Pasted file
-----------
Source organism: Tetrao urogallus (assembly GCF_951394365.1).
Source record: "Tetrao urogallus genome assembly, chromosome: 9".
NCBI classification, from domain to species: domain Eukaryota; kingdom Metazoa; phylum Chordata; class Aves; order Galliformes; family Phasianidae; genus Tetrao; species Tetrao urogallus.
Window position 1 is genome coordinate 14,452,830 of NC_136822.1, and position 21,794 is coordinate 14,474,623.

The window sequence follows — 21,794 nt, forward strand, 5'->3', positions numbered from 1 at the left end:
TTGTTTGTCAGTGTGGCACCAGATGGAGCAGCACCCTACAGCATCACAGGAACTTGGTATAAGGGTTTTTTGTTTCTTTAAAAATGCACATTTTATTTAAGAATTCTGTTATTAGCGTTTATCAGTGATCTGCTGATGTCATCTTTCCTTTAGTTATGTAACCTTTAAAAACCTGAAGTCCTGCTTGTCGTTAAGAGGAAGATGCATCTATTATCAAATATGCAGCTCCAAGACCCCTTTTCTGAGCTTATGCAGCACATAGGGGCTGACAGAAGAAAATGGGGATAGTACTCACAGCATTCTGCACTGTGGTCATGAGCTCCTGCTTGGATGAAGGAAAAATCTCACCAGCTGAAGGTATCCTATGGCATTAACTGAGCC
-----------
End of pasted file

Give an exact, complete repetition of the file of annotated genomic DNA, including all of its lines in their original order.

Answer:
Source organism: Tetrao urogallus (assembly GCF_951394365.1).
Source record: "Tetrao urogallus genome assembly, chromosome: 9".
NCBI classification, from domain to species: domain Eukaryota; kingdom Metazoa; phylum Chordata; class Aves; order Galliformes; family Phasianidae; genus Tetrao; species Tetrao urogallus.
Window position 1 is genome coordinate 14,452,830 of NC_136822.1, and position 21,794 is coordinate 14,474,623.

The window sequence follows — 21,794 nt, forward strand, 5'->3', positions numbered from 1 at the left end:
TTGTTTGTCAGTGTGGCACCAGATGGAGCAGCACCCTACAGCATCACAGGAACTTGGTATAAGGGTTTTTTGTTTCTTTAAAAATGCACATTTTATTTAAGAATTCTGTTATTAGCGTTTATCAGTGATCTGCTGATGTCATCTTTCCTTTAGTTATGTAACCTTTAAAAACCTGAAGTCCTGCTTGTCGTTAAGAGGAAGATGCATCTATTATCAAATATGCAGCTCCAAGACCCCTTTTCTGAGCTTATGCAGCACATAGGGGCTGACAGAAGAAAATGGGGATAGTACTCACAGCATTCTGCACTGTGGTCATGAGCTCCTGCTTGGATGAAGGAAAAATCTCACCAGCTGAAGGTATCCTATGGCATTAACTGAGCC